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Wellbeing in the Higher Education Sector: A qualitative study of staff perceptions in UK universities

journal contribution
posted on 2024-06-03, 16:18 authored by Vida Douglas, Natalie Pattison, Kerryn Warren, Maria Karanika-MurrayMaria Karanika-Murray

The Higher Education (HE) sector is beset with mental ill-health, stress and burnout, negatively impacting staff productivity and retention. These challenges are due to a reduction in financial support for HE coupled with a growing number of students and increased workloads, as evidenced by recent strike actions in the UK. While research on mental ill-health in HE is extensive, our understanding of wellbeing in higher education is limited. Yet understanding wellbeing in the workplace can foster positive experiences and resilience, counteracting more negative experiences. This paper presents findings from 21 in-depth semi-structured interviews with employees (academic and professional staff) in UK universities to understand staff perceptions of wellbeing and the impact of the HE context. Five themes were identified: (1) factors contributing to staff wellbeing, such as colleague support; (2) fragility and duality of staff wellbeing, on how wellbeing can be damaged as well as its changing nature; (3) the dichotomy of collegial peer and organizational support, on university and staff actions toward wellbeing; (4) outsider from within, on an experienced lack of belonging; and (5) creativity and growth, on opportunities for staff development. Gaps in our understanding of Black, Asian, Minority, and Ethnic staff experiences were also identified. Implications for bolstering wellbeing in practice and future research are discussed.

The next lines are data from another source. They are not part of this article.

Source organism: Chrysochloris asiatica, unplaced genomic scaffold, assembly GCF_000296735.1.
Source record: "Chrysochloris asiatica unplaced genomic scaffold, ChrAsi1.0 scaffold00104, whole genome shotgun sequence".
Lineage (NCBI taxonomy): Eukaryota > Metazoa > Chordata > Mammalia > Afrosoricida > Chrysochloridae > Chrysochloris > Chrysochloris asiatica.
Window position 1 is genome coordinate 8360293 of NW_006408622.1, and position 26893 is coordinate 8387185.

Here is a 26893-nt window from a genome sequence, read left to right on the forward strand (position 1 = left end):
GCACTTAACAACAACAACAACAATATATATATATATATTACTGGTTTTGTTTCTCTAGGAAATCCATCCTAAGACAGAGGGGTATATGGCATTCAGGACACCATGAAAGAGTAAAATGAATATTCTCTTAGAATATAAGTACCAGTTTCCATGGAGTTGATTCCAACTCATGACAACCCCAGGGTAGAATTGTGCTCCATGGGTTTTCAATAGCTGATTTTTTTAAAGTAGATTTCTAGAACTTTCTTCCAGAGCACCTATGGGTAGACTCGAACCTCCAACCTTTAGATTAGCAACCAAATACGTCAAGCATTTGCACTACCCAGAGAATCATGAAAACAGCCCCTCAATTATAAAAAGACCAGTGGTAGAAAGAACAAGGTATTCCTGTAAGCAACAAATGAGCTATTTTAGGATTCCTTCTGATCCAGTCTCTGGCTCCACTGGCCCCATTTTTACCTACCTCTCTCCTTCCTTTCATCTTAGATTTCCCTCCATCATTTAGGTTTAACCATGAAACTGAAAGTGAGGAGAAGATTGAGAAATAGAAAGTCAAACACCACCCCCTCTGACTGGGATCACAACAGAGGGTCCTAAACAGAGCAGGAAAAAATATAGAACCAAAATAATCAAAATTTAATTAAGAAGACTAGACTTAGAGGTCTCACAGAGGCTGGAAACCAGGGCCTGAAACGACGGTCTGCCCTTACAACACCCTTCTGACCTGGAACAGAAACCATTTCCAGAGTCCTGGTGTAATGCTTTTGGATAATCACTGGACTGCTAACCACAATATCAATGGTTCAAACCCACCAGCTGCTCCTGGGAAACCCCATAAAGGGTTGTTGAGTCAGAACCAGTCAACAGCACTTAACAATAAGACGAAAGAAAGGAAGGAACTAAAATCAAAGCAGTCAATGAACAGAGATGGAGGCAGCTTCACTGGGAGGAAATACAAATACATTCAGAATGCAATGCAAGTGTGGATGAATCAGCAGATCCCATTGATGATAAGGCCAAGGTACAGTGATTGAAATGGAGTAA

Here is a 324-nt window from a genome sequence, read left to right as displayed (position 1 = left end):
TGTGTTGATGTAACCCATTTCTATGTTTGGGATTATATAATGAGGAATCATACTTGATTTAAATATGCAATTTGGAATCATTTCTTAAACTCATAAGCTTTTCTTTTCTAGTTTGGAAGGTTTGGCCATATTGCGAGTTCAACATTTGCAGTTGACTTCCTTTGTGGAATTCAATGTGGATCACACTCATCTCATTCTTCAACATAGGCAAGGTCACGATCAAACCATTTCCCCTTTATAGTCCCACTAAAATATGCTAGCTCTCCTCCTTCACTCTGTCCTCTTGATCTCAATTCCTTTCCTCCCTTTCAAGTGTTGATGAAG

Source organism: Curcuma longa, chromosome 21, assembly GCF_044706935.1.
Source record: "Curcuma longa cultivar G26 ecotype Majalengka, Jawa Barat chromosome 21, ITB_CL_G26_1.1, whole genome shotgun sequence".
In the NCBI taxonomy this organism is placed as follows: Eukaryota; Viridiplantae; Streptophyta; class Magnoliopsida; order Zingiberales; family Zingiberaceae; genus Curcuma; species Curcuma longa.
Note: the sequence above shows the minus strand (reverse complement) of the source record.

History

Author affiliation

College of Social Sci Arts and Humanities School of Business

Version

  • AM (Accepted Manuscript)

Published in

Journal of Workplace Behavioral Health

Publisher

Taylor & Francis (Routledge)

issn

1555-5240

eissn

1555-5259

Copyright date

2024

Available date

2025-05-10

Language

en

Deposited by

Professor Maria Karanika-Murray

Deposit date

2024-05-30

Rights Retention Statement

  • No